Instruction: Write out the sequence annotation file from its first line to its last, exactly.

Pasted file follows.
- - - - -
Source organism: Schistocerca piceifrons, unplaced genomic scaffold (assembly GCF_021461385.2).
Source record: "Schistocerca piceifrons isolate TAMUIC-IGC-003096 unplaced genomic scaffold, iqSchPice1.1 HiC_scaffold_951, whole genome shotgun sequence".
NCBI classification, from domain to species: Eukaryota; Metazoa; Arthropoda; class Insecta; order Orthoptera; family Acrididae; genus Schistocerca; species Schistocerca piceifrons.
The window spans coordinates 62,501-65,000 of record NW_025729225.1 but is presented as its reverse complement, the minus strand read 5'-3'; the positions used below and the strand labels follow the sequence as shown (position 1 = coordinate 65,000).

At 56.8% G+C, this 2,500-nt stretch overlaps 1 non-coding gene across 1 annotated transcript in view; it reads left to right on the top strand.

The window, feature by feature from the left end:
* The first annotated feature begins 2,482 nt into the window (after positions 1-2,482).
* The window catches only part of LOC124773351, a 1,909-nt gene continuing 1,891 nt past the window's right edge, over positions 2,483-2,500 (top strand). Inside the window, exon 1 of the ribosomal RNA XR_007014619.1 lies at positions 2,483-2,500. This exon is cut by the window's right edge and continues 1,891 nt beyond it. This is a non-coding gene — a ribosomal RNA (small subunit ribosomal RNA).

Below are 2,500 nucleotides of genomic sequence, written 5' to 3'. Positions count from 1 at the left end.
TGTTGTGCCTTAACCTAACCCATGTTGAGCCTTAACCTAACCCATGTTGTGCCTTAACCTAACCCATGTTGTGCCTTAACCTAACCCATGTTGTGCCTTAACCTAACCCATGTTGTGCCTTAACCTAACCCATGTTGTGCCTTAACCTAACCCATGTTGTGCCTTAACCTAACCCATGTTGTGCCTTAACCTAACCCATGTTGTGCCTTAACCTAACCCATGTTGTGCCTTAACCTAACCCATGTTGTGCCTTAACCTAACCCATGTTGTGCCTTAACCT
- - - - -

Source organism: Schistocerca piceifrons, unplaced genomic scaffold (assembly GCF_021461385.2).
Source record: "Schistocerca piceifrons isolate TAMUIC-IGC-003096 unplaced genomic scaffold, iqSchPice1.1 HiC_scaffold_951, whole genome shotgun sequence".
NCBI classification, from domain to species: Eukaryota; Metazoa; Arthropoda; class Insecta; order Orthoptera; family Acrididae; genus Schistocerca; species Schistocerca piceifrons.
The window spans coordinates 62,501-65,000 of record NW_025729225.1 but is presented as its reverse complement, the minus strand read 5'-3'; the positions used below and the strand labels follow the sequence as shown (position 1 = coordinate 65,000).

At 56.8% G+C, this 2,500-nt stretch overlaps 1 non-coding gene across 1 annotated transcript in view; it reads left to right on the top strand.

The window, feature by feature from the left end:
* The first annotated feature begins 2,482 nt into the window (after positions 1-2,482).
* The window catches only part of LOC124773351, a 1,909-nt gene continuing 1,891 nt past the window's right edge, over positions 2,483-2,500 (top strand). Inside the window, exon 1 of the ribosomal RNA XR_007014619.1 lies at positions 2,483-2,500. This exon is cut by the window's right edge and continues 1,891 nt beyond it. This is a non-coding gene — a ribosomal RNA (small subunit ribosomal RNA).

Below are 2,500 nucleotides of genomic sequence, written 5' to 3'. Positions count from 1 at the left end.
TGTTGTGCCTTAACCTAACCCATGTTGAGCCTTAACCTAACCCATGTTGTGCCTTAACCTAACCCATGTTGTGCCTTAACCTAACCCATGTTGTGCCTTAACCTAACCCATGTTGTGCCTTAACCTAACCCATGTTGTGCCTTAACCTAACCCATGTTGTGCCTTAACCTAACCCATGTTGTGCCTTAACCTAACCCATGTTGTGCCTTAACCTAACCCATGTTGTGCCTTAACCTAACCCATGTTGTGCCTTAACCTAACCCATGTTGTGCCTTAACCT